By the British Institute of International and Comparative Law and the European Society of International Law’s Interest Group on International Legal Theory
Date: Monday 25th April 2016, 14:00-19:00
Venue: British Institute of International and Comparative Law, Charles Clore House, 17 Russell Square, London WC1B 5JP
The 2016 theme reflects an enduring question: the concept of authority in international law. That the international legal system is a legal system properly socalled should by now be an accepted fact: even if not always and universally enforced, the validity of international legal rules functions itself as a reason for compliance, quite independently of the nature or character of the actions to be done. The legitimacy of international law, therefore, derives from more than the consent to be bound.
The conference convenors welcome contributions on the concept of authority in international law, including, but not limited to:
- Theorising about the nature of authority, its relationship to legitimacy and power, and how authority serves to justify the validity of international legal rules;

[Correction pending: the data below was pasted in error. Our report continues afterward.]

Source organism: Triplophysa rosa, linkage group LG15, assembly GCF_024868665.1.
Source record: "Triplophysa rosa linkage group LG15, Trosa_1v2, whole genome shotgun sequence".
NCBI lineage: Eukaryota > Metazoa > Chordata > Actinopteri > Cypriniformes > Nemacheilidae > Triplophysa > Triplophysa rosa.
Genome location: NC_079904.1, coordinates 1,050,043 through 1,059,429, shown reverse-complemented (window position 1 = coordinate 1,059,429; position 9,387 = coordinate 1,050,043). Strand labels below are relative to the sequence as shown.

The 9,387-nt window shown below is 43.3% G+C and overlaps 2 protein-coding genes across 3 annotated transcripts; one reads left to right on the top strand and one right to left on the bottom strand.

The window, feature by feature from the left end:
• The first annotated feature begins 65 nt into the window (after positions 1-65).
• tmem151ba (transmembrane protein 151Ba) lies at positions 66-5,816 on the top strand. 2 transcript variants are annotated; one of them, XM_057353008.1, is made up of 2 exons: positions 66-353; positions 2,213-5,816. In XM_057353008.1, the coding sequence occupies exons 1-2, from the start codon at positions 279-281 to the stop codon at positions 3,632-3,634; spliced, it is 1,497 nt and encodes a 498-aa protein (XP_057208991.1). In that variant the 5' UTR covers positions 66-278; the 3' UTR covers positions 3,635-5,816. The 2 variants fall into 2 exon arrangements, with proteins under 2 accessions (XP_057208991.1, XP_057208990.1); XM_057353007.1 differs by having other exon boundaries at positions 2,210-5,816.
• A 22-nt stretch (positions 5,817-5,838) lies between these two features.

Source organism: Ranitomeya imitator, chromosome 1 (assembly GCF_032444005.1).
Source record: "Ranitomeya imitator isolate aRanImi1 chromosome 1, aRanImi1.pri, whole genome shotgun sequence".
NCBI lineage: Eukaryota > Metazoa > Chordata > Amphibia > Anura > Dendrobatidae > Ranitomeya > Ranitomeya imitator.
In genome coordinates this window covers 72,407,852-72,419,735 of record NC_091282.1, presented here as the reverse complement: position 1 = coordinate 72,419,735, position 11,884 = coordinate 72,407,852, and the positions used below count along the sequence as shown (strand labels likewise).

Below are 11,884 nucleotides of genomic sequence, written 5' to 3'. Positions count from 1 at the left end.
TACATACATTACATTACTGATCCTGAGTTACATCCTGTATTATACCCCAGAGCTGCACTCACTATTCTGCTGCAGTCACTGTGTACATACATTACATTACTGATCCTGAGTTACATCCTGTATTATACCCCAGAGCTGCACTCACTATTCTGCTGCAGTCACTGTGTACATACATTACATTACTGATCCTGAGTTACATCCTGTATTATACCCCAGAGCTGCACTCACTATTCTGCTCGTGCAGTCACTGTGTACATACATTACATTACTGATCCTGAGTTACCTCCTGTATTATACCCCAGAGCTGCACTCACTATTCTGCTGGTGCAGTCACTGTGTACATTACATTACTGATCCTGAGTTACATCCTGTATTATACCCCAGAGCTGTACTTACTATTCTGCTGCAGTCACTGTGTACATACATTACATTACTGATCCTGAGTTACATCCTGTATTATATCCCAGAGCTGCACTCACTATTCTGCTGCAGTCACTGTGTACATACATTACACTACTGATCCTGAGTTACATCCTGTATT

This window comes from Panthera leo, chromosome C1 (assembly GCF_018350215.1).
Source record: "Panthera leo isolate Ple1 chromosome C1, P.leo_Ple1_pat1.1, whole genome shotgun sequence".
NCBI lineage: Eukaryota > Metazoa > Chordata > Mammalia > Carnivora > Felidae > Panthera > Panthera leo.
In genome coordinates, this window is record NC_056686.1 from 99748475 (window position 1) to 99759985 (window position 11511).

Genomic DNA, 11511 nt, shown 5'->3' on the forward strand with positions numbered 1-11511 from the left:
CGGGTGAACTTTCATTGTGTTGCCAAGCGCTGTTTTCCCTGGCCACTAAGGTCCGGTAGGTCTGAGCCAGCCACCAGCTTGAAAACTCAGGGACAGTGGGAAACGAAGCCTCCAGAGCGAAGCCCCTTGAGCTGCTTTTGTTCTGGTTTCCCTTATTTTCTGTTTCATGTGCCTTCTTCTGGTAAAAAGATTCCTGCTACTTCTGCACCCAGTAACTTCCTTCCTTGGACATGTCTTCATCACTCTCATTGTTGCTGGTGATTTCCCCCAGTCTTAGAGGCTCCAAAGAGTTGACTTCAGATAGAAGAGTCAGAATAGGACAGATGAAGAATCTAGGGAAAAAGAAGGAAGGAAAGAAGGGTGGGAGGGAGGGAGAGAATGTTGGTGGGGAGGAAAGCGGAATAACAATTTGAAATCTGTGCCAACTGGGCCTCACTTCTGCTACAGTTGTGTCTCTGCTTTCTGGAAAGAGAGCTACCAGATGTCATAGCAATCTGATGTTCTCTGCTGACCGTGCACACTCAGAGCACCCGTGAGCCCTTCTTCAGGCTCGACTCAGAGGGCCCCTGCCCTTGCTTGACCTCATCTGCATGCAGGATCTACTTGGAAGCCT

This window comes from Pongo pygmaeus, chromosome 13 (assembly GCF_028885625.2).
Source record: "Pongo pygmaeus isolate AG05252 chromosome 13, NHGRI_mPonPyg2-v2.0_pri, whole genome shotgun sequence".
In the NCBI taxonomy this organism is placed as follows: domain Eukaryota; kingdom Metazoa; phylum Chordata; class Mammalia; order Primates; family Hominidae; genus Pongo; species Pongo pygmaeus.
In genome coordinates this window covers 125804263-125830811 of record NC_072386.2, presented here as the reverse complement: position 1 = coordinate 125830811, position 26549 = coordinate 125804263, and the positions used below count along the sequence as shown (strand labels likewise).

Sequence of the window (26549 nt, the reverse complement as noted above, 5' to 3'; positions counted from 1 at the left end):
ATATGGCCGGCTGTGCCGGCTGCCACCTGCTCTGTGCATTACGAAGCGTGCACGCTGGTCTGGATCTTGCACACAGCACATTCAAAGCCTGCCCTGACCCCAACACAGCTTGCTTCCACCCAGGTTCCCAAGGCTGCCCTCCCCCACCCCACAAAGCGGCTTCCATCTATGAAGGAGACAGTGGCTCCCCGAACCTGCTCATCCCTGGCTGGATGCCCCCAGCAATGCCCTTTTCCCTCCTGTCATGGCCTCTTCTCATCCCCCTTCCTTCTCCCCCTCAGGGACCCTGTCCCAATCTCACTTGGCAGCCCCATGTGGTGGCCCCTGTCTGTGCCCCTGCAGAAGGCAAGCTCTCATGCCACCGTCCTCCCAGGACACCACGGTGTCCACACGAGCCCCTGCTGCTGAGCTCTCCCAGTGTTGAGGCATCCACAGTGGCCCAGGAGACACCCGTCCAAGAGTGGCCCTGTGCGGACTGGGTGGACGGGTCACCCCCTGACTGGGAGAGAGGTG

- The responsibility of international legal officials (judges, legal officers in international organisations, State legal representatives, international legal practitioners) in upholding the international legal system;
- The role of international lawyers in performing functions not necessarily linked to their expertise in international law, in particular political, diplomatic or advisory functions, serving on commissions of inquiry, etc;
- The interaction between international lawyers and experts in other fields, in particular those of a scientific or technical character, and the nature of that interaction in, for example, disputes concerning the environment, cyber, surveillance, etc; and
- The role of amici curiae in international legal proceedings, the risks and rewards of inviting non-legal expertise into the courtroom.